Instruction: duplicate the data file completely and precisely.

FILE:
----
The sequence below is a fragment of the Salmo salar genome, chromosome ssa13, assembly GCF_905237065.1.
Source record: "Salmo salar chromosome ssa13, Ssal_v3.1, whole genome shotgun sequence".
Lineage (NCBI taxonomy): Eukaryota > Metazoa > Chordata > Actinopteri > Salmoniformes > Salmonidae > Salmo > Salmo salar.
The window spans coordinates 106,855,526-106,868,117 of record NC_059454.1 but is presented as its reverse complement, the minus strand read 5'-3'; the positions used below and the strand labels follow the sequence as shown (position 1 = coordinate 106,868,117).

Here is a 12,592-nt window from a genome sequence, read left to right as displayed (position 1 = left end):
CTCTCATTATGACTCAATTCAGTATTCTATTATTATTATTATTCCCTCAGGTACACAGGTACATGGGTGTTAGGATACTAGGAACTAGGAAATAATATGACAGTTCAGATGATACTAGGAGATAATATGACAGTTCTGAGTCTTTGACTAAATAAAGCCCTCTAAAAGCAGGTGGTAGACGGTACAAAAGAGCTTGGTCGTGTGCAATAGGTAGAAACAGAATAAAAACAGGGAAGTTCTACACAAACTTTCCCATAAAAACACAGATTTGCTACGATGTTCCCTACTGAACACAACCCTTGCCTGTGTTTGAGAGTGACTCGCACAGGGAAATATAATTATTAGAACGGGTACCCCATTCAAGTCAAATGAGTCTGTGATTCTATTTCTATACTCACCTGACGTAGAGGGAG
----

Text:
The sequence below is a fragment of the Salmo salar genome, chromosome ssa13, assembly GCF_905237065.1.
Source record: "Salmo salar chromosome ssa13, Ssal_v3.1, whole genome shotgun sequence".
Lineage (NCBI taxonomy): Eukaryota > Metazoa > Chordata > Actinopteri > Salmoniformes > Salmonidae > Salmo > Salmo salar.
The window spans coordinates 106,855,526-106,868,117 of record NC_059454.1 but is presented as its reverse complement, the minus strand read 5'-3'; the positions used below and the strand labels follow the sequence as shown (position 1 = coordinate 106,868,117).

Here is a 12,592-nt window from a genome sequence, read left to right as displayed (position 1 = left end):
CTCTCATTATGACTCAATTCAGTATTCTATTATTATTATTATTCCCTCAGGTACACAGGTACATGGGTGTTAGGATACTAGGAACTAGGAAATAATATGACAGTTCAGATGATACTAGGAGATAATATGACAGTTCTGAGTCTTTGACTAAATAAAGCCCTCTAAAAGCAGGTGGTAGACGGTACAAAAGAGCTTGGTCGTGTGCAATAGGTAGAAACAGAATAAAAACAGGGAAGTTCTACACAAACTTTCCCATAAAAACACAGATTTGCTACGATGTTCCCTACTGAACACAACCCTTGCCTGTGTTTGAGAGTGACTCGCACAGGGAAATATAATTATTAGAACGGGTACCCCATTCAAGTCAAATGAGTCTGTGATTCTATTTCTATACTCACCTGACGTAGAGGGAG